• In terms of browse traffic, being featured (in Google Play and/or the iOS App Store) will significantly impact the number of installs from users that randomly browse the app store, but will not impact your search and referral traffic.
  • In terms of referral traffic, optimizing the creative ads used on networks where you acquire traffic will have a direct impact on the quality of your referral traffic but not necessarily impact your search or browse traffic. However, if you are advertising at scale these efforts can in fact impact search and browse traffic, since building brand awareness will naturally increase the number of people who look for your app. Hence, it’s important to understand the correlation between spending more on ads and your “organic” installs.

Before we dive in further, let’s take a quick look at the potential impact of ASO across these traffic sources…

ASO Impact: Potential CVR Lift by Traffic Source

iTunes Connect Traffic Source Analysis by StoreMaven

Now that you have a basic understanding of the isolating factors that can impact each traffic source, and the potential lifts per channel, let’s review the tools available for the most accurate measurement and analysis.

How to Measure ROI on ASO

The only accurate way to run a pre-post analysis on the impact of ASO is to segment traffic by search, browse, and referral sources.

In Google, you are only able to separate organic traffic (i.e., search and browse traffic) from paid traffic in your analysis. But they do offer the unique possibility to use Google Play store listing experiments to A/B test winning-sandbox creatives in the live store for your real traffic source blend. While a pre-post analysis is more difficult due to the lack of segmentation capabilities, Google Experiments will conclude your A/B test with 90 percent statistical confidence, which provides solid evidence for how different marketing assets change user behavior.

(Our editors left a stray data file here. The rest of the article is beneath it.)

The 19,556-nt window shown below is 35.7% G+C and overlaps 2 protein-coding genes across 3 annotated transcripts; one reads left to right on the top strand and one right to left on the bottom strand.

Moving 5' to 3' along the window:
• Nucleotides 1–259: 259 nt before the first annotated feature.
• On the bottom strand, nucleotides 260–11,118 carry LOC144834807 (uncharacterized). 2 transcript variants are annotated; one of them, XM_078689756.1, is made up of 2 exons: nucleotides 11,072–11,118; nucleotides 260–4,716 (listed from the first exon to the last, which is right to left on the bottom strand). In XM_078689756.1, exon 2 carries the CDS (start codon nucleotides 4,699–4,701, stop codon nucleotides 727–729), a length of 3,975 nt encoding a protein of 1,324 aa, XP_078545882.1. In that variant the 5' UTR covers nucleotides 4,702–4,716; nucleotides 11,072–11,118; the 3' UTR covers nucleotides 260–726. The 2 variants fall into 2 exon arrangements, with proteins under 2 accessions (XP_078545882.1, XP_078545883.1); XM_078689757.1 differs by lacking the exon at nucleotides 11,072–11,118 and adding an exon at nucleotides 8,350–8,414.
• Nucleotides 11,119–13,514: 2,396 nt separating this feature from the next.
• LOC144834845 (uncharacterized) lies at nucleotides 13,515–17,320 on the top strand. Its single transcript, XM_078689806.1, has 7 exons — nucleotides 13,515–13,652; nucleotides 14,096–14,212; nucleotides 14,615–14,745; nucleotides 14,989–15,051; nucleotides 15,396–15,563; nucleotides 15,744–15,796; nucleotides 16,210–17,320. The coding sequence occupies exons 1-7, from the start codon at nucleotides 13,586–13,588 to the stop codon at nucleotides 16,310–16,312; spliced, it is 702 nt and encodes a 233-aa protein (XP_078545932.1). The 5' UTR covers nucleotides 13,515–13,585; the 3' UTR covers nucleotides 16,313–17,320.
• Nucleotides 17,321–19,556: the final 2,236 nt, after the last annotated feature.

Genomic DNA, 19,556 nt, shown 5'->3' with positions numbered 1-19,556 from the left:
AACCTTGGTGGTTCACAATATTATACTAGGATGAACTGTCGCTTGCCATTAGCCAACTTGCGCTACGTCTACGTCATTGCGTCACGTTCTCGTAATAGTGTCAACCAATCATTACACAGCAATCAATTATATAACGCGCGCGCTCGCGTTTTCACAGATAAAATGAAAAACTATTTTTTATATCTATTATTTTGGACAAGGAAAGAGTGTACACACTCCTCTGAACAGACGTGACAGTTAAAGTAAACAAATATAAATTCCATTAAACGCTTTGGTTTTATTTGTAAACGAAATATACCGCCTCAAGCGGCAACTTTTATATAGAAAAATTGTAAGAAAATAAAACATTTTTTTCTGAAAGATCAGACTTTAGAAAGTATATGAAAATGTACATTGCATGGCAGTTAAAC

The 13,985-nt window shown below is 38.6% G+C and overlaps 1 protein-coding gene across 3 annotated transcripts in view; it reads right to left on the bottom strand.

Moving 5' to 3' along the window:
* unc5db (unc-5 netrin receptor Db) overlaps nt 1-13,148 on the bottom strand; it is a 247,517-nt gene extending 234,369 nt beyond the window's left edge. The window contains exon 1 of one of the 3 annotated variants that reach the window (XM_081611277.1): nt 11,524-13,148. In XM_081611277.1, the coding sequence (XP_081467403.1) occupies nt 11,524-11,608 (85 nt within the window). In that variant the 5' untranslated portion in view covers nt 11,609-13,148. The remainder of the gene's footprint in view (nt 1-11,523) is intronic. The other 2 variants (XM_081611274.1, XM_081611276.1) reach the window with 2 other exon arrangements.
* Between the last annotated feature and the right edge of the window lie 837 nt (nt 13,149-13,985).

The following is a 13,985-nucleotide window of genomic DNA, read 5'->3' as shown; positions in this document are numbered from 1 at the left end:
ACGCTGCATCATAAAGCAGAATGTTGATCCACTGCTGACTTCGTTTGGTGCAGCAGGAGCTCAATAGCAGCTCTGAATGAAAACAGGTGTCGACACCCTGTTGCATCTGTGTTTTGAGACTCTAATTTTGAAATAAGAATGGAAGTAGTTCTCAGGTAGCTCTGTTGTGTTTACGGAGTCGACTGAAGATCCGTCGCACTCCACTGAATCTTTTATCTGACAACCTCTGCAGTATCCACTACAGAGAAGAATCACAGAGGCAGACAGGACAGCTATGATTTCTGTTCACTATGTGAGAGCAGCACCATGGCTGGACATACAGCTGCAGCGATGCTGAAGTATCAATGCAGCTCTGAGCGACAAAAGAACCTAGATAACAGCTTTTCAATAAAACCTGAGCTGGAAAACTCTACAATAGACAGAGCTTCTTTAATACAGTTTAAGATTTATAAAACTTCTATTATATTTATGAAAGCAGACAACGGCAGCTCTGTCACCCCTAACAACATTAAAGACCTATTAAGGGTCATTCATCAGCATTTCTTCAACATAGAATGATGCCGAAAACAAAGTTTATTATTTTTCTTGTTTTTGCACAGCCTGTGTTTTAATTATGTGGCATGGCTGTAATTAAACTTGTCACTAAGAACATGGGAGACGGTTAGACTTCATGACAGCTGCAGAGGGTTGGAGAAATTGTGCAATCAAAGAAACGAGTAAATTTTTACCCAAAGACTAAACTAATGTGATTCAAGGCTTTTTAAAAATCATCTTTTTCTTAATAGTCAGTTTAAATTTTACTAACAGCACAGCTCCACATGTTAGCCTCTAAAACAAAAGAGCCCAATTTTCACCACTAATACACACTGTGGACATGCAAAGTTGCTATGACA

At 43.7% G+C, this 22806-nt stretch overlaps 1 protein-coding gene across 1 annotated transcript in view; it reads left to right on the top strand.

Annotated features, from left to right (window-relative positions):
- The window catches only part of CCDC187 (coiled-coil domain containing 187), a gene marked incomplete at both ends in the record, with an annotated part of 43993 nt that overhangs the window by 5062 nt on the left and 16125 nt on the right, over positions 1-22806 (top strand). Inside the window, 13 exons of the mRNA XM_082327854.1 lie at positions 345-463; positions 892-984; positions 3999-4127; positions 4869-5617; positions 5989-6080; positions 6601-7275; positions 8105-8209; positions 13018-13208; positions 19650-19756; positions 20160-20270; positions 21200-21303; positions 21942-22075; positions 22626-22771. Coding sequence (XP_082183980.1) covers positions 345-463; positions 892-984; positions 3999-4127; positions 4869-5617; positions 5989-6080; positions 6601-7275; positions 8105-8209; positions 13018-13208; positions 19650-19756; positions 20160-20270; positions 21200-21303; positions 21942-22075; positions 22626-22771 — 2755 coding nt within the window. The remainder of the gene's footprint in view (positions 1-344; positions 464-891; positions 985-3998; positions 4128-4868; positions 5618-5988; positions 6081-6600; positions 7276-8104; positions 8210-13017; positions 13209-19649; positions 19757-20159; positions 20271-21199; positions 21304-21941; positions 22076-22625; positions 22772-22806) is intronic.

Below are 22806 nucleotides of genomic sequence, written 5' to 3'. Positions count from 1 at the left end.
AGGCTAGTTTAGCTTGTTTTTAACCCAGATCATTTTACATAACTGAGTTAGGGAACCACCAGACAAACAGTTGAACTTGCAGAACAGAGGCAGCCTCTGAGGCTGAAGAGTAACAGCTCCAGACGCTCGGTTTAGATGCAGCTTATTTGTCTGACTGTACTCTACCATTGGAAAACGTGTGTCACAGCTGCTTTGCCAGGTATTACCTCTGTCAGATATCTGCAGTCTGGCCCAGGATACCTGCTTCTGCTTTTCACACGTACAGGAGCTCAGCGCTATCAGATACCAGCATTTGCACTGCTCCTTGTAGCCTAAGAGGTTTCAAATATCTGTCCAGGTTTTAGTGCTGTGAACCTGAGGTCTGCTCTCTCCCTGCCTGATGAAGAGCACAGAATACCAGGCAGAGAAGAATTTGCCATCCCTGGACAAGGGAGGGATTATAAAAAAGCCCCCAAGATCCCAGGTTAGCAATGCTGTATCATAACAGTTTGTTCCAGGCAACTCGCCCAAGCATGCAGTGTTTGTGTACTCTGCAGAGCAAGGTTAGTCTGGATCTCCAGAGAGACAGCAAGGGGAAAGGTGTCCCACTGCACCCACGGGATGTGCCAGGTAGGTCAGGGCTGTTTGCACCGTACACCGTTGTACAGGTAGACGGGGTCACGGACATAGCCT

While the Apple App Store doesn’t provide A/B testing on your live store, they did make a significant update to App Analytics in iTunes Connect last year, that goes one step further in providing solid proof on how your sandbox-tested creatives perform in the real store. iTunes Connect now allows you to segment your traffic by search, browse, and referral sources. This affords you the opportunity to isolate factors that can impact each traffic source — making it easier than ever before to measure the precise ROI of your ASO efforts.

While App Analytics on iTunes Connect is included with the Apple Development Program membership, most developers are unaware of their access to this important ASO tool, much less know how to leverage it. For a step-by-step guide on how to use iTunes Connect to measure the ROI of ASO, you can download our free eBook below (Disclaimer: it’s gated but totally worth the download)!

If you have questions, feel free to reach out  

Learn to Use New iTunes Connect App Analytics